U.K. Prime Minister Boris Johnson has tested positive for the coronavirus that causes COVID-19, he announced Friday. In a video announcement, Johnson said he has "mild symptoms" of COVID-19, including a fever and "a persistent cough."

Johnson is the first world leader found to be infected with the coronavirus. German Chancellor Angela Merkel is under self-quarantine after her doctor tested positive for the virus. She has undergone two tests that yielded negative results; a third test is scheduled for early next week.

Chenille
The Chenille Sisters

During the COVID-19 pandemic, anything that can lift spirits helps out.  One nationally recognized musician out of Ann Arbor seeks to do just that with her craft.  In this installment of "WEMU Reaches Out: COVID-19 Conversations," Barbara Lucas catcves up with  Grace Morand of the Chenille Sisters, who's been using music to cope.


Rick Pluta / MPRN

School officials will have to make some tough decisions very soon about the rest of the school year.  One of them is whether to send layoff notices to teachers and other school staff who aren’t working.  That would save money for later in case the school year is extended to make up for days lost due to the COVID-19 outbreak.  School officials have sent a letter to Governor Gretchen Whitmer and the Legislature.  They’re asking the state to provide some certainty to parents, school staff, and students.  We have more from Rick Pluta.


With very few people booking Airbnbs or taking Uber rides right now, millions of people in the gig economy are seeing their livelihoods abruptly upended.

Take Ed Bell, in San Francisco, who rents out his in-law suite on Airbnb. That is his main source of income — he calls it his "gig" — supplemented by "side hustles" doing consulting work.

President Trump and Chinese leader Xi Jinping discussed the global response to the novel coronavirus in a phone call in which the two reportedly discussed easing tensions and pledged cooperation in the fight against the pandemic.

The leaders spoke after an extraordinary virtual G-20 meeting that was necessitated by social distancing protocols put in place to limit the spread of the potentially deadly virus.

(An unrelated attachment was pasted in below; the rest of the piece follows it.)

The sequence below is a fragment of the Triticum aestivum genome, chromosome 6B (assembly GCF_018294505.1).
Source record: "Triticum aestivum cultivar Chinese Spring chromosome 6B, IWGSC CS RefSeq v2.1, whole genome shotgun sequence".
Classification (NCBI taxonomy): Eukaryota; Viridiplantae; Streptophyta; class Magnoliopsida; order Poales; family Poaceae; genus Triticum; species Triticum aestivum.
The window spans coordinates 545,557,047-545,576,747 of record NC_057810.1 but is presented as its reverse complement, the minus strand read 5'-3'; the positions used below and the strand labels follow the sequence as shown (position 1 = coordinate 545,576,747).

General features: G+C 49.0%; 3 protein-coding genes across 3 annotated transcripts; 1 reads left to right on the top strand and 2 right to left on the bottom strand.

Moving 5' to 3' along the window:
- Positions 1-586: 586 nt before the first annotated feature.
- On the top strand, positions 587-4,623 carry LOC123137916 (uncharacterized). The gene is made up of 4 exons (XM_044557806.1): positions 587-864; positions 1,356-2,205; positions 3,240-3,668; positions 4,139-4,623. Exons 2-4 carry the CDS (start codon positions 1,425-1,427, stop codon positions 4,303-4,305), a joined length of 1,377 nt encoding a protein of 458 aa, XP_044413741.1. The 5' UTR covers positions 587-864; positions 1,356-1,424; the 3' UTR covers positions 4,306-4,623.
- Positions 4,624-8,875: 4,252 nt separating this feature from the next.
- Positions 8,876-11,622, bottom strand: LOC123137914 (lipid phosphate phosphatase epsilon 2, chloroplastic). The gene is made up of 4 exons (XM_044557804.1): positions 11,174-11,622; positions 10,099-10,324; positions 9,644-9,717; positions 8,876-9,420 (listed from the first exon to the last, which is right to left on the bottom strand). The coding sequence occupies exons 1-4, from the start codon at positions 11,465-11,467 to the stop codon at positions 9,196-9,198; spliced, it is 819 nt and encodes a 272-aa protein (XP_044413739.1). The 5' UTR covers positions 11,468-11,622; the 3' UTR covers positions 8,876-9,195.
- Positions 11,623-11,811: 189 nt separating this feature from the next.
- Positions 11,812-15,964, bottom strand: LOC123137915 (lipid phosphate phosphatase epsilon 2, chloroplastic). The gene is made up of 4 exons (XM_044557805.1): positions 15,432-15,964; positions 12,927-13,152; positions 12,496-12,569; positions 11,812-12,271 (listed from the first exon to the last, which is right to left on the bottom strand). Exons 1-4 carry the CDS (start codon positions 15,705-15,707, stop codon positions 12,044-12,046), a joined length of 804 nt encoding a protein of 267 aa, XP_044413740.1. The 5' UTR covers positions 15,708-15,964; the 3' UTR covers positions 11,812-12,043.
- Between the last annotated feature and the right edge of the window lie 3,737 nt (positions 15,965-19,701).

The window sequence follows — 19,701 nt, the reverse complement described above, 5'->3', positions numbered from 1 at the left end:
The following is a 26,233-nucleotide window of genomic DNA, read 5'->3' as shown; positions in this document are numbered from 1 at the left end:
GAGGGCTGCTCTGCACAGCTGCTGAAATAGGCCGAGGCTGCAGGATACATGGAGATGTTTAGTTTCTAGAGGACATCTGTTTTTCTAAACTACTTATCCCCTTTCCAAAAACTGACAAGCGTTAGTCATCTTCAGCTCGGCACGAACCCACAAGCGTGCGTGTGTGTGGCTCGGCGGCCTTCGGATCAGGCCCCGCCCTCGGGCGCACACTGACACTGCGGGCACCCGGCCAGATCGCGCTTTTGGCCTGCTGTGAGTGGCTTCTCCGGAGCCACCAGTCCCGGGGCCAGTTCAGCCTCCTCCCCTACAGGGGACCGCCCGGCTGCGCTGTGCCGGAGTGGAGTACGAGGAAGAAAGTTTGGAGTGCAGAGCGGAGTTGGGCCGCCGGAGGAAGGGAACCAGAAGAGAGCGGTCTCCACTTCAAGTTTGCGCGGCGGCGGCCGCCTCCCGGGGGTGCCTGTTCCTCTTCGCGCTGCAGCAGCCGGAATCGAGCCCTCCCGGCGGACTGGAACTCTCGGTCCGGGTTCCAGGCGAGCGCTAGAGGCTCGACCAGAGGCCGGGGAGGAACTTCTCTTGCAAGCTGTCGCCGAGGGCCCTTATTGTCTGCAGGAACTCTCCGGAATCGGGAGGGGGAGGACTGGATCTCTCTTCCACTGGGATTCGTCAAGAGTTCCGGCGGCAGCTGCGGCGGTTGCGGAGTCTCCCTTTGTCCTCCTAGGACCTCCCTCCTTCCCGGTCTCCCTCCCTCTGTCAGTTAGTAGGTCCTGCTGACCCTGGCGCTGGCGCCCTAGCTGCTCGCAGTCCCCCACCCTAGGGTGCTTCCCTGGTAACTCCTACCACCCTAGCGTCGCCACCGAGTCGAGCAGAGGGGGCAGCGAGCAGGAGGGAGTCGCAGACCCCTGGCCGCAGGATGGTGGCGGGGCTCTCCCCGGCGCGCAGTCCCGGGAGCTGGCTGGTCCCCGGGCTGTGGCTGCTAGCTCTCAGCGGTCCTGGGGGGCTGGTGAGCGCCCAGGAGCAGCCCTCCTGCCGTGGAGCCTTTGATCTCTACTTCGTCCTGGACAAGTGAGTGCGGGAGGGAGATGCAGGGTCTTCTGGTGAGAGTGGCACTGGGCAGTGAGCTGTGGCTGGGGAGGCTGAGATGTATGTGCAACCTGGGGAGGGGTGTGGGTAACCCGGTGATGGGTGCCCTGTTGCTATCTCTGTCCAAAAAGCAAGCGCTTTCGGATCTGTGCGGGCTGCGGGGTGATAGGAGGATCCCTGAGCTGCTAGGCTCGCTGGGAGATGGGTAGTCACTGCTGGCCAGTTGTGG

Updated at 5:50 p.m. ET

President Trump has signed a historic $2 trillion economic recovery package into law Friday afternoon, shortly after the House of Representatives approved the bill.

In an Oval Office ceremony Friday, the president thanked Republicans and Democrats "for coming together, setting aside their differences and putting America first" to pass the legislation. Trump was joined by Senate Majority Leader Mitch McConnell and House Republican Leader Kevin McCarthy. No Democrats were present at the signing.

The limited supply of ventilators is one of the chief concerns facing hospitals as they prepare for more COVID-19 cases. In Italy, where hospitals have been overwhelmed with patients in respiratory failure, doctors have had to make difficult life-or-death decisions about who gets a ventilator and who does not.

In the U.S., emergency plans developed by states for a shortage of ventilators include using positive airway pressure machines — like those used to treat sleep apnea — to help hospitalized people with less severe breathing issues.

Fast-moving viruses come with a cruel twist.

They tend to hammer hardest at people on the front lines of defense, making the rest of us that much more vulnerable.

Truckers, warehouse workers and cargo handlers, all in a vast network, find themselves one endless day after the next getting food, medicine and, yes, toilet paper to customers.

The complex supply logistics of our 21st-century world face a gathering storm even as reliance on those supply chains becomes more critical in the worst public health crisis in generations.

Asked if he has any regrets about the way he's handled the coronavirus crisis so far, President Trump said no — and he cited polling to back him up.

"No, I think that we've handled it really well," Trump said on Monday. "The American public thinks that we've handled it well, if you look at polling data."

Survey data has been mixed.

South Africa started a three-week nationwide lockdown on Friday as the country reported its first deaths from COVID-19 and the number of confirmed cases of the novel coronavirus there neared 1,000, the highest on the continent.

At midnight Thursday, police and the military began enforcing an order forbidding all but essential movement. Before the deadline, there were long lines at supermarkets as people stocked up on supplies, according to the BBC.

Ann Arbor Film Festival

The 58th Ann Arbor Film Festival will come to an end this weekend.  WEMU's Jorge Avellan tells us how their move to an online only format has been going.


WISD

School districts across Washtenaw County are facing technological challenges to continue educating students as they stay at home.


A2Y Chamber

Many local businesses are struggling to make ends meet during the coronavirus pandemic.  WEMU's Jorge Avellan tells us about one organization's efforts to help.


A federal judge has ordered the release of 10 people held by U.S. Immigration and Customs Enforcement in New Jersey county jails where COVID-19 has been confirmed, citing chronic medical conditions of the detainees that make them particularly vulnerable to the disease.

Those ordered freed range in age from 31 to 56 years of age and have medical conditions including diabetes, heart disease and obesity, and some with past histories that include pneumonia and smoking. Five were being held at Bergen County Jail, three at Hudson County Jail and the other two at Essex County Jail.